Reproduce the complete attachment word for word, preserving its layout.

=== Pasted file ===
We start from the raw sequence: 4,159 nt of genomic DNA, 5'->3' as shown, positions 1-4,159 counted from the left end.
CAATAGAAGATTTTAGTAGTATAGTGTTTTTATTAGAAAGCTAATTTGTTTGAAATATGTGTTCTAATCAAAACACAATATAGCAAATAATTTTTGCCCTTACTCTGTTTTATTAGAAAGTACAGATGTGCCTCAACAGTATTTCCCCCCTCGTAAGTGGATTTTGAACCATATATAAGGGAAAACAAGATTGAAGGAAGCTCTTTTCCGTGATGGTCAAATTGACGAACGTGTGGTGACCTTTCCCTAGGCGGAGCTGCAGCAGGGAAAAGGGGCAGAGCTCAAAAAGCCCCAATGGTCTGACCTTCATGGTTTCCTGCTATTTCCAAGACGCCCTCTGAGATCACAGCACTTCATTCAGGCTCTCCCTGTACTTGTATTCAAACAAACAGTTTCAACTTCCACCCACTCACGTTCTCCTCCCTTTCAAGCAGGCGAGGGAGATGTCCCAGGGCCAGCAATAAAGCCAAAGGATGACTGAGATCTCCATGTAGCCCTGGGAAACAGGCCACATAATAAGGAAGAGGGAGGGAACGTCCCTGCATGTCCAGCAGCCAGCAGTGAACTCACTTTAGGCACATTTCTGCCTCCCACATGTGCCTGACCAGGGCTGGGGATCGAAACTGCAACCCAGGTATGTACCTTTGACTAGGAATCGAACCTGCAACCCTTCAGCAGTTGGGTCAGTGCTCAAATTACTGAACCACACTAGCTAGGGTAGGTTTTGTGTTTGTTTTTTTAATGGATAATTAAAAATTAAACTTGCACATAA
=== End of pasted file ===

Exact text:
We start from the raw sequence: 4,159 nt of genomic DNA, 5'->3' as shown, positions 1-4,159 counted from the left end.
CAATAGAAGATTTTAGTAGTATAGTGTTTTTATTAGAAAGCTAATTTGTTTGAAATATGTGTTCTAATCAAAACACAATATAGCAAATAATTTTTGCCCTTACTCTGTTTTATTAGAAAGTACAGATGTGCCTCAACAGTATTTCCCCCCTCGTAAGTGGATTTTGAACCATATATAAGGGAAAACAAGATTGAAGGAAGCTCTTTTCCGTGATGGTCAAATTGACGAACGTGTGGTGACCTTTCCCTAGGCGGAGCTGCAGCAGGGAAAAGGGGCAGAGCTCAAAAAGCCCCAATGGTCTGACCTTCATGGTTTCCTGCTATTTCCAAGACGCCCTCTGAGATCACAGCACTTCATTCAGGCTCTCCCTGTACTTGTATTCAAACAAACAGTTTCAACTTCCACCCACTCACGTTCTCCTCCCTTTCAAGCAGGCGAGGGAGATGTCCCAGGGCCAGCAATAAAGCCAAAGGATGACTGAGATCTCCATGTAGCCCTGGGAAACAGGCCACATAATAAGGAAGAGGGAGGGAACGTCCCTGCATGTCCAGCAGCCAGCAGTGAACTCACTTTAGGCACATTTCTGCCTCCCACATGTGCCTGACCAGGGCTGGGGATCGAAACTGCAACCCAGGTATGTACCTTTGACTAGGAATCGAACCTGCAACCCTTCAGCAGTTGGGTCAGTGCTCAAATTACTGAACCACACTAGCTAGGGTAGGTTTTGTGTTTGTTTTTTTAATGGATAATTAAAAATTAAACTTGCACATAA